I’ve wondered lately when people have told me “oh you’ve become Dutch, you’re not as fake as other Americans“, if it is truly that Americans are the only ones who differ from the Dutch on directness – or are there more cultures?
I hear a lot of people here being amused by trying to understand British English – the Brits are even LESS likely to be direct than Americans. But I don’t hear Brits called fake – people just try to decode what the Brits really mean.
Are the Spanish or the Italians really so much more direct than the Americans? I don’t think so, but I guess the stereotypes for Italians (talking with your hands, erratic driving, family bonds) and Spanish (laziness, tardiness) were already taken, so when it came time for Americans to get their stereotype, fake was still up for grabs!
Why are American’s always so excited?
This my friend, I cannot tell you. But this is one of the American stereotypes that I think is true. Maybe living in Holland has mellowed me out, but I do find some other Americans’ enthusiasm a bit over the top. Enthusiasm, excitement and exaggeration are all hallmarks of American speech – I find that this is mainly true amongst women more so than men. I think there is cultural pressure about women being positive and over-enthusiastic in the US. French comedian Gad Elmaleh explains the differences between the French and Americans perfectly in his Netflix special American Dream.
On the opposite side of the spectrum you have the French and Germans, who seem nearly impossible to please or to make enthusiastic about ANYTHING – trust me on this one, I’ve worked in a very international environment here in Holland for 5 years.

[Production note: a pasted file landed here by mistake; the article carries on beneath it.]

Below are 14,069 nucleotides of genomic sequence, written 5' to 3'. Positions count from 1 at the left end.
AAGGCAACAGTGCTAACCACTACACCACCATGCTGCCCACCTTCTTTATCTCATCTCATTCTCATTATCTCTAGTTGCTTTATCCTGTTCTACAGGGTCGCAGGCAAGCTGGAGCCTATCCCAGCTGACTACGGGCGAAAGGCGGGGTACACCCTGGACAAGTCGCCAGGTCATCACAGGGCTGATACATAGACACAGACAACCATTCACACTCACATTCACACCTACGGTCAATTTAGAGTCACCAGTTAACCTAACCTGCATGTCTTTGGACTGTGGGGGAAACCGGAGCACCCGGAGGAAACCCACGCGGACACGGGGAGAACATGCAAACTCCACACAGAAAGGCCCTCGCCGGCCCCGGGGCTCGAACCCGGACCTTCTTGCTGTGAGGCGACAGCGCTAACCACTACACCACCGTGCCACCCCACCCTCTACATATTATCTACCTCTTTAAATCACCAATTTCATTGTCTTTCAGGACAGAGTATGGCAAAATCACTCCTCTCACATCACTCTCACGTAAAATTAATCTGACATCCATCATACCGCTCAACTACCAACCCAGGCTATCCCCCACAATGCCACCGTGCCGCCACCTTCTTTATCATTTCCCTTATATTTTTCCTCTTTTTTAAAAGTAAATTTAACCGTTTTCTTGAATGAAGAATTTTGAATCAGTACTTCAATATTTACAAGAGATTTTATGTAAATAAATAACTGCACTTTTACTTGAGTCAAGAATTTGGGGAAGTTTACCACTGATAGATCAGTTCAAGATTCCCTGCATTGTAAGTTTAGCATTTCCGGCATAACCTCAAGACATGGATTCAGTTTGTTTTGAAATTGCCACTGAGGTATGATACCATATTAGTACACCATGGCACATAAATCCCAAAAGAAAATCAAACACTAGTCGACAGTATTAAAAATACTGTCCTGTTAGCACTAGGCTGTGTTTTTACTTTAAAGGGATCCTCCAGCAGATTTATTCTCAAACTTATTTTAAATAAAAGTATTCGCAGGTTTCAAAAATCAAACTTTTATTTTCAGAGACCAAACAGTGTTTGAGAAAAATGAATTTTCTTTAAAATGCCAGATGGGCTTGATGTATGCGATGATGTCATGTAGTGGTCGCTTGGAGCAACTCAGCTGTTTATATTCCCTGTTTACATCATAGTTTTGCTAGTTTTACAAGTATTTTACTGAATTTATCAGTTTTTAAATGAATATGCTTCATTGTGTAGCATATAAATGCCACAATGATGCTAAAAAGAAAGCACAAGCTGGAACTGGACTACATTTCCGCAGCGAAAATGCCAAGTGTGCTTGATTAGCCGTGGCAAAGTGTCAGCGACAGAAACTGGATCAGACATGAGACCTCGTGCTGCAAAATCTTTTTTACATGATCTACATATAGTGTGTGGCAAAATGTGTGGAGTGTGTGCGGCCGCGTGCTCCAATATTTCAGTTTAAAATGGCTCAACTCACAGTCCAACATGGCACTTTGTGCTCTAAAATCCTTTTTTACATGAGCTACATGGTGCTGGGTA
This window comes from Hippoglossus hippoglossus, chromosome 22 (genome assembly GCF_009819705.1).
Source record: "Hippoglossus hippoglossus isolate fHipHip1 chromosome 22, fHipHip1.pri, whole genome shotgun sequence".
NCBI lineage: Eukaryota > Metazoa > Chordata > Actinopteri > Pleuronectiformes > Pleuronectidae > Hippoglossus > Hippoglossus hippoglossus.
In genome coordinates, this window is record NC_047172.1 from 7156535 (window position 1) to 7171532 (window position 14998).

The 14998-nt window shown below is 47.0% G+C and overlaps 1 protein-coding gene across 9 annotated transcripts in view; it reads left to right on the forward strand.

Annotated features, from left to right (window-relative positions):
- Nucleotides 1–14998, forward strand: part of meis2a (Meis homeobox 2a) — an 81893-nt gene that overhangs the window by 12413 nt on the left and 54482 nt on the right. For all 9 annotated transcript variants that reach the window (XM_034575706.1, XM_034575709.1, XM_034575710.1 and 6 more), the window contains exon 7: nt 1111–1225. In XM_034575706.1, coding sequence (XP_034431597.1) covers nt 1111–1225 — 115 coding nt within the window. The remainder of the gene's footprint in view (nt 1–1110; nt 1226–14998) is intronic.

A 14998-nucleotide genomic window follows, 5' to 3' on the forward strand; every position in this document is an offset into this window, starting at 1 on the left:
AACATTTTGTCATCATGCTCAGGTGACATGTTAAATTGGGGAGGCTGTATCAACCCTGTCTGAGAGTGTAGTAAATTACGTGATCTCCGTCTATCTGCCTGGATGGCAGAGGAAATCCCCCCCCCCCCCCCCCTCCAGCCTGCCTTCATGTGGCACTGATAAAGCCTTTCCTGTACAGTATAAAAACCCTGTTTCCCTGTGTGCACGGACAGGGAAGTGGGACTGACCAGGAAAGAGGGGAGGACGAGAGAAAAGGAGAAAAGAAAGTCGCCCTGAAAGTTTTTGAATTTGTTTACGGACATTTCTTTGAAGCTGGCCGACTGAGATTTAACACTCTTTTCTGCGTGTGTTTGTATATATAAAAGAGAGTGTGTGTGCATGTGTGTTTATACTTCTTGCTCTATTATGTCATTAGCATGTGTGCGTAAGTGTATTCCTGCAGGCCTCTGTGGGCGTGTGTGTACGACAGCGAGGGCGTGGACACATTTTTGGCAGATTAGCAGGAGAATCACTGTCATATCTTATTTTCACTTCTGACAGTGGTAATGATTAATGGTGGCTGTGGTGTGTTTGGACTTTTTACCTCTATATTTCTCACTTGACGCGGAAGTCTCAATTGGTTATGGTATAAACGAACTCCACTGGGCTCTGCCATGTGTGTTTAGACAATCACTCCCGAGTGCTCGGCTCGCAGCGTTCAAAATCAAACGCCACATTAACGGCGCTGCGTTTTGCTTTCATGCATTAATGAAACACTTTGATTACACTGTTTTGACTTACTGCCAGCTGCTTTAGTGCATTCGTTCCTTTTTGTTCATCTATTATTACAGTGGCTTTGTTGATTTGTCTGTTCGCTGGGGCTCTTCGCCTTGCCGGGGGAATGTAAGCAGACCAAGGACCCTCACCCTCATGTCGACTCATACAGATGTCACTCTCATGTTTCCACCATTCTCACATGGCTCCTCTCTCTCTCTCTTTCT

For me, there should be some middle ground. You don’t need to be as sober and hard to please as the French, but Americans, please tone down your enthusiasm from time to time. Not everything is awesome. Not every day is the best day ever. And please, use the word “literally” when you actually mean something LITERALLY.
Why do we jump up and down about news that doesn’t really excite us? Why scream OMG? Why are we so easily over excited? I’m up for any answers you might have on that one, cause I haven’t solved it yet, but this NYmag article and this video help to explain it.
For the Dutchies who have visited the US, one of their first impressions is that Americans are so fake in public toward strangers. Why? Because we Americans are always engaging in small talk. Think about the last time you left your house and went to some shops – how many times did someone you didn’t know ask you how you are doing? If you’re Dutch, that count is probably 0. If you’re American, I’d guess you got asked at least one time at each location you visited.
Everyone in the US asks each other. Doesn’t matter who you are, how long you’ve known each other, or if you’re perfect strangers, we always ask “how are you doing?”